“An incredibly smart bookseller I met 32 years ago told me then that ‘if anybody walks up to my cash register with five books, I can sell them a sixth. By seeing what they like and knowing my stock, I can always come up with a suggestion they’ll accept,’” said Shatzkin, who, in addition to organizing the Digital Book World Conference, runs a book-consulting business, The Idea Logical Co. “That’s true in a physical world and a virtual world and it has nothing to do with permissions.”

Write to Jeremy Greenfield

7 thoughts on “Is Seth Godin Right About Book Publishing?

  1. Seth Godin

    Bob Miller and Workman are both legends, and they understand what it means to actually sell books. I want to be them when I grow up.

    In the meantime, the rest of us have to acknowledge that hype is harder than ever, book reviews are disappearing, there are fewer and fewer of the handselling booksellers that Mike admires, and most of all, attention is scarce.

    Simon agrees with me, which makes me happy. The entire point of The Domino Project wasn’t that each author had to earn permission, it was that the imprint did. This notion that every author in the world needs to run around and earn a following is attractive but impractical. Instead, the power will go to publishers who earn that following, but it takes guts and discipline, something that some skeptics seems loathe to invest in.

    David missed most of the point (or at least the way he was quoted). In fact, just about every valued brand, every brand that is more than just a cheap alternative, is gaining real permission, not just cluttering people’s inboxes. And yes, Zappos and Apple and LL Bean and William Morris all have a tribe…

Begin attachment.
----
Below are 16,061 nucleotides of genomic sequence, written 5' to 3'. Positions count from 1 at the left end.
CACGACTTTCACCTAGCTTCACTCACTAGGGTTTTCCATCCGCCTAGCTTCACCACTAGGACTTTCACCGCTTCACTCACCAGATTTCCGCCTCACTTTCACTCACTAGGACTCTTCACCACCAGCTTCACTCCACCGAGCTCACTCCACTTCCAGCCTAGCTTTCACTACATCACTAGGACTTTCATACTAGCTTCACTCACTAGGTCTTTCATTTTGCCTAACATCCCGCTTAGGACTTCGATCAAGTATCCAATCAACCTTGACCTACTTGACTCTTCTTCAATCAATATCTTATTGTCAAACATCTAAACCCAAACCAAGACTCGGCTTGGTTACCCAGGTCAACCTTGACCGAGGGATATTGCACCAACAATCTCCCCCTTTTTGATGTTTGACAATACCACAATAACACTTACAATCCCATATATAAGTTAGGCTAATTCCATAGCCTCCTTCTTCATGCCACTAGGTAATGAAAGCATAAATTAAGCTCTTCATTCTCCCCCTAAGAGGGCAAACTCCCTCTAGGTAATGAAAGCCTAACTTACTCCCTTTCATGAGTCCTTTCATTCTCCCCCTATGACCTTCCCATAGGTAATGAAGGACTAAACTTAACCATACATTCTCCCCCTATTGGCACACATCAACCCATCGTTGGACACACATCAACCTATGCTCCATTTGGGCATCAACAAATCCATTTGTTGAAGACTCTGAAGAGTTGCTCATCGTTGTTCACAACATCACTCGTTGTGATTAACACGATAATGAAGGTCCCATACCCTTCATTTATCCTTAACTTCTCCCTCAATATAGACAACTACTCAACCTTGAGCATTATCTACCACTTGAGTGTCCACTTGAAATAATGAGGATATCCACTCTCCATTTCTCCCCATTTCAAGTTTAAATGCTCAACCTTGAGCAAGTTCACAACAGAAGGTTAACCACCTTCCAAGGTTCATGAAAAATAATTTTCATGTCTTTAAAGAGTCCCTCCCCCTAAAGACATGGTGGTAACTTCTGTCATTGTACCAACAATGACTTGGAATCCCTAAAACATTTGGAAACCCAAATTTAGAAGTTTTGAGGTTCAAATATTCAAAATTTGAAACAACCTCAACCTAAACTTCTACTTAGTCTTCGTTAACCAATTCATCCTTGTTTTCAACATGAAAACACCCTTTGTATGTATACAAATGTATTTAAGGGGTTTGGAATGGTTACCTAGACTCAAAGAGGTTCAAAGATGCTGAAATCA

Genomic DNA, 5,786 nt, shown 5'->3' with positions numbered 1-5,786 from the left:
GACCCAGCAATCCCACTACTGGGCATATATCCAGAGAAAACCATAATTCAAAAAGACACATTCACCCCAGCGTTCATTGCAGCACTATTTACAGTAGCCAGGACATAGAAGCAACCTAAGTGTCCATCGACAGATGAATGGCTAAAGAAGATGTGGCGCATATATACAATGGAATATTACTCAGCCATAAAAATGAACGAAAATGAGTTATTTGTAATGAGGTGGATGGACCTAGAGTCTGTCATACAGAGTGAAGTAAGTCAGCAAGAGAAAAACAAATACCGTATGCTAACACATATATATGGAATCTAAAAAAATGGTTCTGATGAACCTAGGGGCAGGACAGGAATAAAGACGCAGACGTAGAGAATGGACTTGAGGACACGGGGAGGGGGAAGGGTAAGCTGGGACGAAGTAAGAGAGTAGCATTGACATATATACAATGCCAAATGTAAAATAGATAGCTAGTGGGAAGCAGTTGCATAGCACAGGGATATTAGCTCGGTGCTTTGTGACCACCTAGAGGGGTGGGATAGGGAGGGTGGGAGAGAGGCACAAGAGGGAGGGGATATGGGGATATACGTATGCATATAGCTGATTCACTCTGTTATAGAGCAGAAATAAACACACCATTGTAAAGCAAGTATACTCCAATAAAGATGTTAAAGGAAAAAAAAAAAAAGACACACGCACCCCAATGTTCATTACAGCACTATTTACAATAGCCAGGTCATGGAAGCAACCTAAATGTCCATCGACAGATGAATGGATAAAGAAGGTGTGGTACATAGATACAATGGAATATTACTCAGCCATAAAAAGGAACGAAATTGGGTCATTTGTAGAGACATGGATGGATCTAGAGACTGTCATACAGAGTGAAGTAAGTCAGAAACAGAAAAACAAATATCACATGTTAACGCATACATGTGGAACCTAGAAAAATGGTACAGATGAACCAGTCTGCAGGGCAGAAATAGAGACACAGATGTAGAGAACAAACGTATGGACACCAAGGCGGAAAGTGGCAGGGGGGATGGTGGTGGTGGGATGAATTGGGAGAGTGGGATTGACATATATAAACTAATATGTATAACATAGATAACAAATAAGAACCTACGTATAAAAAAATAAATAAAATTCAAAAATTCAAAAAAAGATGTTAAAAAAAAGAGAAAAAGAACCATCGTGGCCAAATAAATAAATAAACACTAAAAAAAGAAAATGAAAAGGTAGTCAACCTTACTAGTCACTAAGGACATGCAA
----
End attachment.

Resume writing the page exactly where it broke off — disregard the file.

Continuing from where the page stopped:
I think that once publishers acknowledge that: retail shelf space, professional book reviews, and the logistics of printing and shipping books will soon become meaningless, they’ll see that they have lots of time to get to work on the essential work of connecting directly with their customers.

    Which the record industry forgot to do.

    1. Jeremy Greenfield Post author

      Thanks for the response, Seth.

      It’s a complicated issue and one that will be sorted out for years to come.

      To add my two cents, I think you’re overestimating the market-position that some brands have and I would tend to agree with David that, for the most part, most brands have “permission” from few people.

      Another point: Whenever somebody says “this old model is dead, here’s the new model to replace it” when it comes to content and media, it reminds me of radio.

      Radio? Yes, radio. That medium that was “dead” when television came around. Television was supposedly dead when cable made the scene. And so on.

      That’s not to say that you’re not right.